Justice Department Seeks to Obtain Denaturalization of Man with Alleged Participation in Extrajudicial Killings during the Balkans Conflict
The United States today filed a civil denaturalization complaint in the Northern District of Iowa against a 51-year old man who allegedly obtained his naturalized U.S. citizenship by fraud, the U.S. Department of Justice and U.S. Immigration and Customs Enforcement (ICE) announced.
Eso Razic, a native of the former Yugoslavia and subsequently a citizen of the Republic of Bosnia and Herzegovina, allegedly concealed his service in multiple paramilitary organizations during the conflict in the Balkans in the early 1990s. The United States alleges that while serving as a member of those combatant groups, Razic participated in the extrajudicial killing of three individuals, including a wounded prisoner of war. The complaint alleges that Razic fraudulently obtained permanent resident status and citizenship by misrepresenting and concealing his membership in and conduct with these groups.
“The Department of Justice is committed to ensuring that our immigration system serves the national interest,” said Acting Assistant Attorney General Chad Readler of the Justice Department’s Civil Division. “When our immigration system and public safety are undermined by fraudsters, the Justice Department will prosecute them and use civil denaturalization to protect the integrity of our nation’s immigration system and defend the security of our nation.”
“Laws that regulate access to United States citizenship must be respected,” said Peter E. Deegan, Jr., United States Attorney for the Northern District of Iowa. “Our office will work vigorously with our enforcement partners to ensure that naturalization is reserved for qualified individuals and that the rule of law is upheld.”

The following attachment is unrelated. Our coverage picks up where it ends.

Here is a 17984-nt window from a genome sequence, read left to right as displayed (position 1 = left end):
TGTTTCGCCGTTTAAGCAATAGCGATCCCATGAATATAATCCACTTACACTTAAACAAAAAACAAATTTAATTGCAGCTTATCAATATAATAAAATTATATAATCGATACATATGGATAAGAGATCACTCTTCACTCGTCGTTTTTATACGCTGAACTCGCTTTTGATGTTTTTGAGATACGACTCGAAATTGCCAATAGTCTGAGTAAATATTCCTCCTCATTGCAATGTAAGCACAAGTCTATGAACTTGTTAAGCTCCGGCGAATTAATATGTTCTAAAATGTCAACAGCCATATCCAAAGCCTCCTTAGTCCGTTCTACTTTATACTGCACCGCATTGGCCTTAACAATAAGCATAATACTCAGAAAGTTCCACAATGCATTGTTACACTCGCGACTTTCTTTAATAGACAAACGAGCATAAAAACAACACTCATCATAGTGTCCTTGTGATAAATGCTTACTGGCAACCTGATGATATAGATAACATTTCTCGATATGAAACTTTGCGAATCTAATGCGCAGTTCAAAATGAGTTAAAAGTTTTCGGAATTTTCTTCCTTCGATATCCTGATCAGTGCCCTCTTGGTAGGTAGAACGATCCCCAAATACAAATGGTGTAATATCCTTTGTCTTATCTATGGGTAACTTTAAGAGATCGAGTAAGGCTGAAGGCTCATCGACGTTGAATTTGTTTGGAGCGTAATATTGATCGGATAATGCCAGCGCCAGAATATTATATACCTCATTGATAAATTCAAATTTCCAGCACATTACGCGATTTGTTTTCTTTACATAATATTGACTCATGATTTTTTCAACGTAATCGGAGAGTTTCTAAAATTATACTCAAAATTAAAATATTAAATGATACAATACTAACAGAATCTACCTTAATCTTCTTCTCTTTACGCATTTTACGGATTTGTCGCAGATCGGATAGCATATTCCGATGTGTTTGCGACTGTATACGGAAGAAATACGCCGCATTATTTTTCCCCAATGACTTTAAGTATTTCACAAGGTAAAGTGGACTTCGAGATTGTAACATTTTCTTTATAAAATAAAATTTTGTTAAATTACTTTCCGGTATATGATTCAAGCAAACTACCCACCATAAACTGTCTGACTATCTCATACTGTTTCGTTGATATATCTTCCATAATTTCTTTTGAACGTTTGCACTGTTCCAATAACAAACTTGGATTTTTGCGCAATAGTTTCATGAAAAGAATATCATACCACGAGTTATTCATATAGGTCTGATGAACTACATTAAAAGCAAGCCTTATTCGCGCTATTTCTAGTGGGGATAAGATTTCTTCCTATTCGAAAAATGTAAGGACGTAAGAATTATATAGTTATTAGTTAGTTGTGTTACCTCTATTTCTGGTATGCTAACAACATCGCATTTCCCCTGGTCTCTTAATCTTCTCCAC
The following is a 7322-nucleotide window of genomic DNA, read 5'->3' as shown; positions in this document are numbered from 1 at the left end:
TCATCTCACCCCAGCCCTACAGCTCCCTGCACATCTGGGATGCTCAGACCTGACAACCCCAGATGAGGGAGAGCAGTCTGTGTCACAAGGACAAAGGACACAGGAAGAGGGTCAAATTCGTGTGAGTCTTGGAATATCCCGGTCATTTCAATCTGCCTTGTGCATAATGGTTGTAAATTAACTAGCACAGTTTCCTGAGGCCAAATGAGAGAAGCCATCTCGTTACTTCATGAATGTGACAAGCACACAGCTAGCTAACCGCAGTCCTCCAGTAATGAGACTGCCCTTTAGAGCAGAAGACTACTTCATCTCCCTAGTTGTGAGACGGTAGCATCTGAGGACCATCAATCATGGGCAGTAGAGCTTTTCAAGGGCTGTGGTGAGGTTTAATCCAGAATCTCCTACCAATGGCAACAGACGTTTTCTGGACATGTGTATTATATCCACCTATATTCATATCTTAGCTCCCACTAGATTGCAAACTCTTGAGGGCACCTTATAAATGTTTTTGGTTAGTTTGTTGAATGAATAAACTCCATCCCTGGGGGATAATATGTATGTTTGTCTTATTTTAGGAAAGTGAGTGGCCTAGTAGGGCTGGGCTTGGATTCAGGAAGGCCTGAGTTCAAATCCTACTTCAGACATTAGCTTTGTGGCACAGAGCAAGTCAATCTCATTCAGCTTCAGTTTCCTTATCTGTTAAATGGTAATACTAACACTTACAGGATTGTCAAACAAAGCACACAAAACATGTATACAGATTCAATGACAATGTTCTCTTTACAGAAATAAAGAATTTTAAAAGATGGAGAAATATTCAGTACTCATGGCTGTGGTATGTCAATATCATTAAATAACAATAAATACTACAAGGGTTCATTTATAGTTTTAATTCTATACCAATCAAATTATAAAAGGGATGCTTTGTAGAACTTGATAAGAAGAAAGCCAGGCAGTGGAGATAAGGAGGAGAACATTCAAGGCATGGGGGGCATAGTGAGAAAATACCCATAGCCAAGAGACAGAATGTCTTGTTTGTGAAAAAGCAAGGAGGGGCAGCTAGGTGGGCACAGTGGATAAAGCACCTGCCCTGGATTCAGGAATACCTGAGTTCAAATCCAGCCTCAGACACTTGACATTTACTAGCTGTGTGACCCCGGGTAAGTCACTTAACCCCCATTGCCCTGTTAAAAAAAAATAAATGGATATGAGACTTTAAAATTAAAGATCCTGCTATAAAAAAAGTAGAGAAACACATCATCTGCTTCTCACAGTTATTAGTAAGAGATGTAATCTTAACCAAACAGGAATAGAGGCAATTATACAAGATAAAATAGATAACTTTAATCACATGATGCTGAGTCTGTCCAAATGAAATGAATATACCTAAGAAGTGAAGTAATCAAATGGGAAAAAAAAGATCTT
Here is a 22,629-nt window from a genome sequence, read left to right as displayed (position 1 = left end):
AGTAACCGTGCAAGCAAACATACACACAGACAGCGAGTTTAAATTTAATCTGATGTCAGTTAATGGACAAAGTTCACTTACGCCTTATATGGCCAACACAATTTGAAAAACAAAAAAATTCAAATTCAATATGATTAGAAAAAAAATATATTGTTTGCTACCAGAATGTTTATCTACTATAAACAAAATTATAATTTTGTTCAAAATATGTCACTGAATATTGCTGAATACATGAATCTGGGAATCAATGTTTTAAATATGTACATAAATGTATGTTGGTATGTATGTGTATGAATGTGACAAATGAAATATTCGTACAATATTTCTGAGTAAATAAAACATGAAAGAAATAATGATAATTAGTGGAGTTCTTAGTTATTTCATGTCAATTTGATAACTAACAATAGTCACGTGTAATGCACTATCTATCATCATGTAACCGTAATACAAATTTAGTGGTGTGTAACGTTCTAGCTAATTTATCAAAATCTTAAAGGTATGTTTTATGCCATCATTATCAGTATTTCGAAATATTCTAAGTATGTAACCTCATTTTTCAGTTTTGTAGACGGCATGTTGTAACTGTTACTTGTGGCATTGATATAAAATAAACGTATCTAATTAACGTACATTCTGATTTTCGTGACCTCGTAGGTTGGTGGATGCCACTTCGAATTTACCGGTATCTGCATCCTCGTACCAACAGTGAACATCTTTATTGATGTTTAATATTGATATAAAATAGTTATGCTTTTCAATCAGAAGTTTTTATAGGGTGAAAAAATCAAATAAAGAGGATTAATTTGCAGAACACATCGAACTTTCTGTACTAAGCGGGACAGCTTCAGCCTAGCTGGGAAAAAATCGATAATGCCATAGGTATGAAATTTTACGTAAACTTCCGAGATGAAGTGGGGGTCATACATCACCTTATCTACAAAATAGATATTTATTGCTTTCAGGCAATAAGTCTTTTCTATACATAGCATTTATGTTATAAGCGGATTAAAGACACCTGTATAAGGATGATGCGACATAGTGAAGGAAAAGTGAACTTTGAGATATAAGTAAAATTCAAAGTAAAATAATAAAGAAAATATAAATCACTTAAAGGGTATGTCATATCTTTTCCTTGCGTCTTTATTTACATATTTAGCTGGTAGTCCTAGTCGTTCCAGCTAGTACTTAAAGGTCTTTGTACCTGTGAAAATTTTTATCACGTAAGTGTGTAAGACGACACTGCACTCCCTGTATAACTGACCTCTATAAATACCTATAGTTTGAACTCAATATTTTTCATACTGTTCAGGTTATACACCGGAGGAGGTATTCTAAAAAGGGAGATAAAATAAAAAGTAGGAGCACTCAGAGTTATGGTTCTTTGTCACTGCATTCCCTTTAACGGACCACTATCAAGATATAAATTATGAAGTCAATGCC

“This denaturalization filing demonstrates the U.S. government’s enduring commitment to identify and bring to justice those who have committed human rights violations in any part of the world,” said ICE Homeland Security Investigations Deputy Executive Associate Director Derek Benner. “The United States will not serve as a safe haven for those who have committed such atrocities and then fled from justice. We will identify, locate, and work to prosecute and/or remove human rights violators in the U.S. regardless of their nationality, ethnicity, or religious background.”
The case was investigated by ICE’s Homeland Security Investigations (HSI) Human Rights Violator and War Crimes Unit (HRVWCU) and the Civil Division’s Office of Immigration Litigation, District Court Section (OIL-DCS), with support from ICE’s Office of the Principal Legal Advisor (OPLA) Human Rights Law Section (HRLS). The case is being jointly prosecuted by Counsel for National Security Aaron Petty of OIL-DCS’s National Security and Affirmative Litigation Unit (NS/A Unit) and Assistant U.S. Attorney Jacob Schunk of the U.S. Attorney’s Office for the Northern District of Iowa, with support from Assistant Chief Counsel Abby Meyer of ICE OPLA, Omaha Office.
The claims made in the complaint are allegations only, and there have been no determinations of liability.